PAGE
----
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DeafDigest – 03 November 2019

DeafDigest Blue – November 3, 2019
Blue Edition
http://deafdigest.com/ – updated every Monday
Serving the Deaf Community since 1996; 23rd year
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Employment ads web site:
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Last week’s ASL Videos in youtube:
This week’s ASL videos in youtube:
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Top stories about the deaf:
The Alabama Institute for Deaf and Blind and
Gallaudet is now working together to develop
agenda for early childhood deaf education.
Back-up deafness genes? Russian deaf gene
designer Denis Rebrikov said he plans
to give double copies of deaf genes for
deaf couples that do not want hearing
babies. Single copy, double copy? This
story gets a bit more complicated!
Thanks to a new state law, police officers
in Oklahoma will have an easier time
communicating with deaf drivers during
traffic stops.
A new novel is coming up, and it is about
a deaf person. It is “My Splendor,”
written by Jack Saffell. It is his
first novel.
The Coptic diocese in Egypt has published
a sign language dictionary that they are
saying is the first such one in the
Middle East.
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weekly DeafDigest Blue & Gold editions:
http://deafdigest.com/ (updated every Monday)
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This week’s ASL video in youtube
IS ORAL INTERPRETING DEAD?
    Is oral interpreting now old fashioned and now dead?
Many oral people get tired of reading the lips of oral
interpreters. Some of them “sneak” a look at ASL
interpreters and can follow their signs because of
easier lipreading.
    And also, most oral people prefer CART instead of
lipreading.
    This is why DeafDigest wonders if oral interpreting
is dead?
This week’s ASL video in youtube:
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Lip reading tale
At an airport, a deaf passenger was talking
to a hearing passenger.
A 3rd person walked through them.
The deaf person thought the hearing person said:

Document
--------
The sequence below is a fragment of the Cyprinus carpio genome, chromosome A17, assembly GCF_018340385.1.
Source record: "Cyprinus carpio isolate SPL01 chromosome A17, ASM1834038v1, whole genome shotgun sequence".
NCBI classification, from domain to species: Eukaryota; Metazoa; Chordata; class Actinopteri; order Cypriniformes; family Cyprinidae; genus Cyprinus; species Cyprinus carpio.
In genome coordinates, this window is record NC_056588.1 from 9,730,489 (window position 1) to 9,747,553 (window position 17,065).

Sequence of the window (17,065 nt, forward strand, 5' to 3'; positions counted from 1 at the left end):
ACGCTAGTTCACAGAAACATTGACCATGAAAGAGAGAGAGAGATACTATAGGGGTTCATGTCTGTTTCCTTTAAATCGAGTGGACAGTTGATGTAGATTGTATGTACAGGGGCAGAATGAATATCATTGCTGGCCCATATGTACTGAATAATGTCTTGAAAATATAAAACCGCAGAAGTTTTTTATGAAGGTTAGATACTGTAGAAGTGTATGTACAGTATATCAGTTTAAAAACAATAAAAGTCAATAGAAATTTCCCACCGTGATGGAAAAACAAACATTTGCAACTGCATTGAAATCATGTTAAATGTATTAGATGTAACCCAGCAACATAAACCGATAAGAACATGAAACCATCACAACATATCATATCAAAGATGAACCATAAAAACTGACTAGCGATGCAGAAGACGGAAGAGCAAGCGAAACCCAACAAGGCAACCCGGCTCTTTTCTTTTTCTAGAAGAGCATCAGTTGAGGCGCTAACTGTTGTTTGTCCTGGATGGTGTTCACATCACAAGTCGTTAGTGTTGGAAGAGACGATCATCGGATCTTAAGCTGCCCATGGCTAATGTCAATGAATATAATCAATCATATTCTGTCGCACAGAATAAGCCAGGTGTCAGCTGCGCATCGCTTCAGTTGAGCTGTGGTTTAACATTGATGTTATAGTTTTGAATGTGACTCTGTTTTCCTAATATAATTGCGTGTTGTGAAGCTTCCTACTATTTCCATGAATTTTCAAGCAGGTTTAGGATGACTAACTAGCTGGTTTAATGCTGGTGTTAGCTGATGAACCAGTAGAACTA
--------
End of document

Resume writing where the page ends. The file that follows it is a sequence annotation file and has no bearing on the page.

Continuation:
This is Jet
The hearing person actually said:
This is Chet.
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This week’s ASL video in youtube
This week’s ASL video in youtube:
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COMMENTS FROM A CART OPERATOR – continuing series
“How does someone become a CART captioner?” I have heard this question
asked many times when people hear what I do for a living.
Because most CART captioners use the same skills that court reporters use,
they get their training by attending the same schools that court reporters
attend. Nowadays there are schools that one can attend in person and
online.
There is no set length of time that someone must attend school because
everyone progresses at a different pace when they are learning the steno
machine and speedbuilding. Some schools have two-year programs in place,
but some students may take longer to develop the speed necessary.
Because machine shorthand is a skill that one must learn, the length of
time it takes to acquire it can be affected by someone’s motor skills and
how much time is devoted to practicing.
Some of the most talented court reporters have chosen to become CART
captioners and have cross-trained after working as court reporters for a
number of years.
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For postings, announcements and employment ad rates,
please email mailto:barry@deafdigest.com
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News of the Week – Looking Back 10 Years Ago:
Jacqui Smith, not deaf, is the Member of Parliament in
Great Britain. She invited a group of deaf constituents
to a tour of the Parliament, and was told no interpreters
were available nor were loops fully installed throughout
the touring area. She made a considerable stink about
it, which hit the newspapers.
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News of the Week – Looking Back 5 Years Ago:
Cytomegalovirus is a different kind of virus.
Some babies get it, and some of them become
deaf because of it – but deafness does not always
show up that quickly. This was the announcement
that was made this week in health-related media.
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Employment ads web site is at:
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DeafDigest
Copyright 2019 by Barry Strassler, DeafDigest.
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